Liz Shropshire shared how she made an impact using music in an inspirational lecture for College of Fine Arts and Communication faculty and students
Shropshire graduated from BYU with a Bachelor of Arts in music composition and theory before obtaining a Master’s degree in composition for the music industry from the University of California. She began her presentation by explaining how her time studying music sparked her desire to help others.
“Whenever I would be doing my music,” Shropshire said, “whether it was practicing an instrument or composing, I would just be so personally fulfilled that it started to feel selfish. I felt like I needed to do more for the world.” Although she considered changing her major to social work or psychology, Shropshire felt she needed to stay in music.
In 1999, after hearing an NPR program about female refugees in Albania, Shropshire canceled a planned vacation to Europe in order to join a volunteer organization in Kosovo. A friend convinced her to do what she does best and take a music program with her. She ended up taking $5,000 worth of penny whistles and harmonicas to Kosovo.
“The reason I chose these instruments is because, not only are they very easy to play, but because they are little,” Shropshire said. “I wanted the children to have something small enough that they could put in their pocket and hide so no one would know they had it.”
Shropshire arrived in Kosovo to find everything destroyed by war. The first camp she arrived in housed about 350 people, of which only three were adult men. The women were so overcome with their own trauma, they were unable to care for the children in the camp. Shropshire initially began music classes for the girls as she thought the boys would be too disruptive. However, the boys begged for classes of their own, even pretending to gather their tears to give in exchange.
“These boys became the best music class I have ever taught in my entire life,” Shropshire said. “If one of the boys started talking, the others would physically jump on him so the class could keep going. They kept their harmonicas with them and played them everywhere they went. So this place that had been so filled with sadness became this place with so much life.”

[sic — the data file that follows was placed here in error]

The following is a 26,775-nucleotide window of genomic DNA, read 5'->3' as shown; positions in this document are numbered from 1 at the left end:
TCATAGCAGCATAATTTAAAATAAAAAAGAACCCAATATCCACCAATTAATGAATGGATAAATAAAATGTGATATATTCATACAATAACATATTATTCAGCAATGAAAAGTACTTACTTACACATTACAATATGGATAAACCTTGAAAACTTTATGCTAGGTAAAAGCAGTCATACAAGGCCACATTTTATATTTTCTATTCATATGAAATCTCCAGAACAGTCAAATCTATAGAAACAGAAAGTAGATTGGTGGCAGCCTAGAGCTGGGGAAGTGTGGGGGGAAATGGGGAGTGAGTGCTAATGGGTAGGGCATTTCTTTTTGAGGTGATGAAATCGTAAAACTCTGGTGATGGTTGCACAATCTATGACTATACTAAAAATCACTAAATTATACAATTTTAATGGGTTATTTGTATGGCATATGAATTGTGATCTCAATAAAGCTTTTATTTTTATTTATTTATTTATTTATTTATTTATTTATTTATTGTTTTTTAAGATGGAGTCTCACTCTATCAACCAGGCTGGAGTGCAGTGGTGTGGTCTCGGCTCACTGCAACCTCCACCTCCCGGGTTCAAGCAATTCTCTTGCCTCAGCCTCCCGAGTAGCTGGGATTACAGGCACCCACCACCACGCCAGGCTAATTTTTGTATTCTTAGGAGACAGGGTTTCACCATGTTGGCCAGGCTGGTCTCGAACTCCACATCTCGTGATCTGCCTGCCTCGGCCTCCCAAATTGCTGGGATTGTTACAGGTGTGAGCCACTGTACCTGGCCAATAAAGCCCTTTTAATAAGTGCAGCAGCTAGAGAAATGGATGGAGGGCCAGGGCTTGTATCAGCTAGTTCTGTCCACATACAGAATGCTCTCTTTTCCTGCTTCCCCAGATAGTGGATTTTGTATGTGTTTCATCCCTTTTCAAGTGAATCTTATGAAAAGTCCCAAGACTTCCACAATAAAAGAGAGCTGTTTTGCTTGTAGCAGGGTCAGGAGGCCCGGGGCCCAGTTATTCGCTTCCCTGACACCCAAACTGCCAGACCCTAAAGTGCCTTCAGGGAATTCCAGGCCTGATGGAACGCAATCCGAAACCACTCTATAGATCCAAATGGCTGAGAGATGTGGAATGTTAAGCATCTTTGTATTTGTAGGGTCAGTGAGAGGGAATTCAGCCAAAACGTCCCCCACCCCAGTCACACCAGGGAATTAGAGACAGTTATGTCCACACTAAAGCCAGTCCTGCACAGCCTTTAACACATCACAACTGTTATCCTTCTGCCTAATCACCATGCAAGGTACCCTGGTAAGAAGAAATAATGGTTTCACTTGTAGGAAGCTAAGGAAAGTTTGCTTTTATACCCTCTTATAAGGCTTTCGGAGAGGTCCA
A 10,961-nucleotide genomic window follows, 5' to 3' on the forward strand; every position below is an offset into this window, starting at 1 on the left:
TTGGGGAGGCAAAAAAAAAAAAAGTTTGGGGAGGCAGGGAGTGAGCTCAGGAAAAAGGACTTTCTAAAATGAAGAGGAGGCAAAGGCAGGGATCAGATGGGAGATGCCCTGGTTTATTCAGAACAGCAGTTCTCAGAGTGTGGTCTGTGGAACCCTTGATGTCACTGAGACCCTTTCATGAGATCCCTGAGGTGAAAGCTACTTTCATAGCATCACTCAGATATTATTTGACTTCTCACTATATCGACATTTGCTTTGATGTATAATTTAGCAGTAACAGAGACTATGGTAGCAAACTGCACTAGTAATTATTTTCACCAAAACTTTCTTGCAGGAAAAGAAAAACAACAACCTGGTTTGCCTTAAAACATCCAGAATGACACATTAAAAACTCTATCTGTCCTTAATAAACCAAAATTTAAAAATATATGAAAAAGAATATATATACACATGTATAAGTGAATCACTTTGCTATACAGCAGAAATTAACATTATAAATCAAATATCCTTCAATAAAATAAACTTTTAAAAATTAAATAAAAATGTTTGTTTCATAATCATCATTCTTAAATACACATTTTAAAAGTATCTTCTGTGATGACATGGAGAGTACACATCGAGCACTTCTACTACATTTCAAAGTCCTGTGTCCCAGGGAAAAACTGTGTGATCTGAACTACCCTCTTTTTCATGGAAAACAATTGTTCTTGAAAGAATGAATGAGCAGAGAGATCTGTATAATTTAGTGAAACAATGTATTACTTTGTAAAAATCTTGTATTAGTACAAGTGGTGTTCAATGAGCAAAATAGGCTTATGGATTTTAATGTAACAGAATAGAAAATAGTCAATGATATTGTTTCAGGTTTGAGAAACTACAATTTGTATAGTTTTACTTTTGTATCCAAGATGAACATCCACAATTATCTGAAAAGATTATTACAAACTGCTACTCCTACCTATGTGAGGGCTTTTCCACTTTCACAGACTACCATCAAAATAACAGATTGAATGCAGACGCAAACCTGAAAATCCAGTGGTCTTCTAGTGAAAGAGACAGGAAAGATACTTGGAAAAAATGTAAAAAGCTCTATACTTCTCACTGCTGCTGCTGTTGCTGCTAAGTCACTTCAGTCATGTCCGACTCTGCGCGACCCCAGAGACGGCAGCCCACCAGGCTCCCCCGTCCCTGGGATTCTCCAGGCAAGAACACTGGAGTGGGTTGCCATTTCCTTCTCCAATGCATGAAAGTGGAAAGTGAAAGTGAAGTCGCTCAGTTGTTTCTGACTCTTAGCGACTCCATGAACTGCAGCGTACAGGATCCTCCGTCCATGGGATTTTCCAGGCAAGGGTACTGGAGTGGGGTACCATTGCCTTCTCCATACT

The classes grew and Shropshire extended her three-week trip to six. When it was time to return to California, the children begged her to stay, saying that the classes were the only things specifically for them. Shropshire knew she needed to return, so she created the Shropshire Music Foundation.
Shropshire went on to explain the different impact war has on teenagers as opposed to children.
“If you are a teenager living in a war zone and you make a bad choice, you could lose your parents their home, your mom could be taken off or your father could be killed. So what happens to a teenager in a war zone is that you stop trying because nothing you do makes anything better. Then the war ends and everything is supposed to be great. But if you are a teenager who has lived through this, you don’t believe it is ever going to be better. You have realized and decided you can’t make a difference.”
A solution to this mindset presented itself when Shropshire decided to teach a twelve-year-old girl who translated for her, how to teach music. The girl’s friends asked to do the same until a program was started to give teenagers the opportunity to teach the music classes.
“These kids are amazing. Every one of them lost at least one family member in the war, but every one of them decided they wanted to spend their spare time helping children. They don’t just show up to teach, they have to go through training for a whole year, practice teaching in front of each other, learn the instruments themselves and prepare lesson plans. Because of them, our program in Kosovo runs year round.”
The impact the music had on their lives also differed from the children.
“The children lose their anger,” Shropshire said. “The teenagers become leaders.”
Shropshire expanded her work to other countries. In Northern Ireland, a country still 95% segregated between Catholics and Protestants, she started music classes where children of both faiths meet together.
“Within three classes, they become friends,” Shropshire said.
In Uganda, Shropshire once again taught children and teenagers the joy of music. In a video Shropshire shared during the lecture, a former child soldier explained how he plays his ukelele and pennywhistle whenever he begins to remember the traumatic events in his past.
Most recently, Shropshire has brought her music program to camps in Greece that house Yazidi and Syrian refugees. Another video Shropshire shared showed two young women describing how teaching music to children has made them happy. The video poignantly ended with a group of girls playing “You are My Sunshine” on the ukulele.
“The goal is not to make amazing musicians,” Shropshire said on why music has the ability to make such a huge impact. “The goal is to teach them how amazing they are.”
The lecture ended with Shropshire sharing the best way to make a difference in the world.
“Don’t let your major limit you,” Shropshire said. “Learn everything you can while you are here. Then just pray like crazy to know what to do with it because Heavenly Father has a mission for every single one of us and it is different for every single one of us.”
A meet and greet with Liz Shropshire will take place Friday, Oct. 6 at 1 PM in HFAC A-410.